Monday, October 11, 2010

Pentecost 21c - Genesis 32:22-33

Genesis 32:22-33
It is the story of a younger brother who stole from his older brother and then ran away. After a long time he comes home and anticipating the worst puts off meeting with his brother one more day. All night long he wrestles with a man he cannot overcome and in the morning blessed by the struggle he crosses the river to do what must be done. It may be that the story is literally true and a cage match with God was necessary for Jacob to be Israel, but I think on another level we’ve all camped by that river and wrestled with that man until finally sick and tired of losing sleep we did what needed to be done.


  1. Jacob had to deal with his theft with his betrayed brother and with God. There can be no hope for reconciliation until Jacob accepts responsibility for what he has done. Jacob obviously resented that he was born second his entire life, as did his mother, and felt Esau's curse long before it's pronouncement. In a sense, he had lived under this curse his whole life. For me it's a story of reconciliation, as in "I will not let you go until you forgive me." In that forgiveness, that blessing, the curse was removed and Jacob could look at himself as never before. He had at last come to grips with his resentment and jealousy. Perhaps it was a battle with himself. Maybe it is that our battles with God start as battles with ourselves, our anger and desires and fears and guilt. What we discover when we bring God into it is grace, forgiveness, reconciliation. "I have seen God face to face and my life has been saved."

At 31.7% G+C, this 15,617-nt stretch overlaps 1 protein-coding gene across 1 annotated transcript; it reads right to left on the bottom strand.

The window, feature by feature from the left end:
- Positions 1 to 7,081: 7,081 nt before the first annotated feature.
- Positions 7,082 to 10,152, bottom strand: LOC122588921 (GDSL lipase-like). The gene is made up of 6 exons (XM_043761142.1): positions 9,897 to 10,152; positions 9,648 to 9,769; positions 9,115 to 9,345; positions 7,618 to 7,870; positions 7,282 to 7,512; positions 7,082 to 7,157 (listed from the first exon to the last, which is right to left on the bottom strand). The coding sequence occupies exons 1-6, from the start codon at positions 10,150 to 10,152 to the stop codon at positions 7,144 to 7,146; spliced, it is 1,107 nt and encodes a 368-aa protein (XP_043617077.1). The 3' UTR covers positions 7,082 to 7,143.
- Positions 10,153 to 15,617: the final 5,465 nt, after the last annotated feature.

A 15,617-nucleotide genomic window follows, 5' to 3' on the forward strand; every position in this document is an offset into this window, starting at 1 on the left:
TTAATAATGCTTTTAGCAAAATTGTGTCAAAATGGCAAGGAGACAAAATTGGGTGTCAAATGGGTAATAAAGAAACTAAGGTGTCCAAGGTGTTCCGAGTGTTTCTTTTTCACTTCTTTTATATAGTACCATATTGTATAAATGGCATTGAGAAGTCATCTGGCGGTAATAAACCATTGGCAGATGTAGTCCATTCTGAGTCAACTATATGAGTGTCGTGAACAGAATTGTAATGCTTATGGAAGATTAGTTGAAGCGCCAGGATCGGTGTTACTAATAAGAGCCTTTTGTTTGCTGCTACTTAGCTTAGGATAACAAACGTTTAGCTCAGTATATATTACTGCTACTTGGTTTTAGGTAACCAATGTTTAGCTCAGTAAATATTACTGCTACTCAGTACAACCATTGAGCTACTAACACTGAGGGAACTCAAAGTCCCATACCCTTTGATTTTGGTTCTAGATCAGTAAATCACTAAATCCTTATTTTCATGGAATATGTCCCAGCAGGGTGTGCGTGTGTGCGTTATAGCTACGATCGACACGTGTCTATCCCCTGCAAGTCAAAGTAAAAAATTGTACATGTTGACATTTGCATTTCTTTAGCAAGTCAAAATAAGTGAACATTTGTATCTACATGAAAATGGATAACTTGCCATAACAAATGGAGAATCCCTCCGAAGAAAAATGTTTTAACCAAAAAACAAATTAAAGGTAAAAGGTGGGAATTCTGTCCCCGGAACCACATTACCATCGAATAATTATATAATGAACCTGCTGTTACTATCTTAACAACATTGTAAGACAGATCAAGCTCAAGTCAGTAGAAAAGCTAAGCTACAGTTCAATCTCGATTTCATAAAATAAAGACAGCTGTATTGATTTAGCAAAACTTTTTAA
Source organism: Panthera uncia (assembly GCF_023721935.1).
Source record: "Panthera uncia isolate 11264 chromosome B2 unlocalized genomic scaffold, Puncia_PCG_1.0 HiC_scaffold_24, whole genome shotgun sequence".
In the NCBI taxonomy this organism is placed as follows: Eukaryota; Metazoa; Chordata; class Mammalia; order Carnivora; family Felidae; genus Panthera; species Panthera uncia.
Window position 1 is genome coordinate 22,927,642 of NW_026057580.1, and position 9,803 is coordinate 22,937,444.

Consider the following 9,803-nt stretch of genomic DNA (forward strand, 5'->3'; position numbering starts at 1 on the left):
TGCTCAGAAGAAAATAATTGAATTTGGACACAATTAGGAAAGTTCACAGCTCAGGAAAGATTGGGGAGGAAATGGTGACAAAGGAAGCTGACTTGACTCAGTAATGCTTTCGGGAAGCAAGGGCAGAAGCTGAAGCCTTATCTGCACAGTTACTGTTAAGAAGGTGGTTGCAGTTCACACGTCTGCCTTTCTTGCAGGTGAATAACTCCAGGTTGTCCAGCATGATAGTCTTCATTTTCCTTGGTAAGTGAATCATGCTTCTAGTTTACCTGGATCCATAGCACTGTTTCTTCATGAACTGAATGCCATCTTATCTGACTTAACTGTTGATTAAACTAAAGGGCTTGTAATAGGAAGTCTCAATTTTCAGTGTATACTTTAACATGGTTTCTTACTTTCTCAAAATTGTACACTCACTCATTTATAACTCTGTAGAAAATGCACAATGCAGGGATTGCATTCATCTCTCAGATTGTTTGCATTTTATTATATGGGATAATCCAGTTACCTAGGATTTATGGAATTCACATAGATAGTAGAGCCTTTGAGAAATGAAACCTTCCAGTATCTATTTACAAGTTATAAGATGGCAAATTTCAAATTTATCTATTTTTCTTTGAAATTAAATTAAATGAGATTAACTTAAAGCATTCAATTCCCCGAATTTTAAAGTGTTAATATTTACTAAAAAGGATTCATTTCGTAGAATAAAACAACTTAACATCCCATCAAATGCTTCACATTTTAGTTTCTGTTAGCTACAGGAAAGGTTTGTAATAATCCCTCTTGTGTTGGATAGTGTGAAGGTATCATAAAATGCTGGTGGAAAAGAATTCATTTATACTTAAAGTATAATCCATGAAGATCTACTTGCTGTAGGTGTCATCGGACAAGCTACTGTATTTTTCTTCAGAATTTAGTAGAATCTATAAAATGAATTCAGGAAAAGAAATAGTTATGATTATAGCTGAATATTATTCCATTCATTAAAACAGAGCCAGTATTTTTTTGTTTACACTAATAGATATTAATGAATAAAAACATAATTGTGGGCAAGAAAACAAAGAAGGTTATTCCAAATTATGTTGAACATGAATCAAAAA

2. Well said, Greg. I like the idea of not letting God go until forgiven although I think we're the ones who need to be convinced that God said uncle a long time ago.

  3. Good thoughts. I've always liked this story. The significance of names and name changes in Scripture always fascinated me. Who would want for his whole life to be known as "heel grabber"? I read recently that Isaiah named one of his sons "quicken, booty, hasten, plunder" and the other "a remnant will return." In contemporary Western society there is no parallel. But, the bottom line here is that through this struggle Jacob's name was changed. I read somewhere that Martin Buber wrote that the new name may actually mean "God fights" or God rules", and that would certainly fit with Israel's concept of itself.
    Remember this song? "I will change your name. You shall no longer be called wounded, outcast, lonely or afraid." That's the hope in this reconciliation, that no matter what might have happened before, like Jacob we may emerge with new names.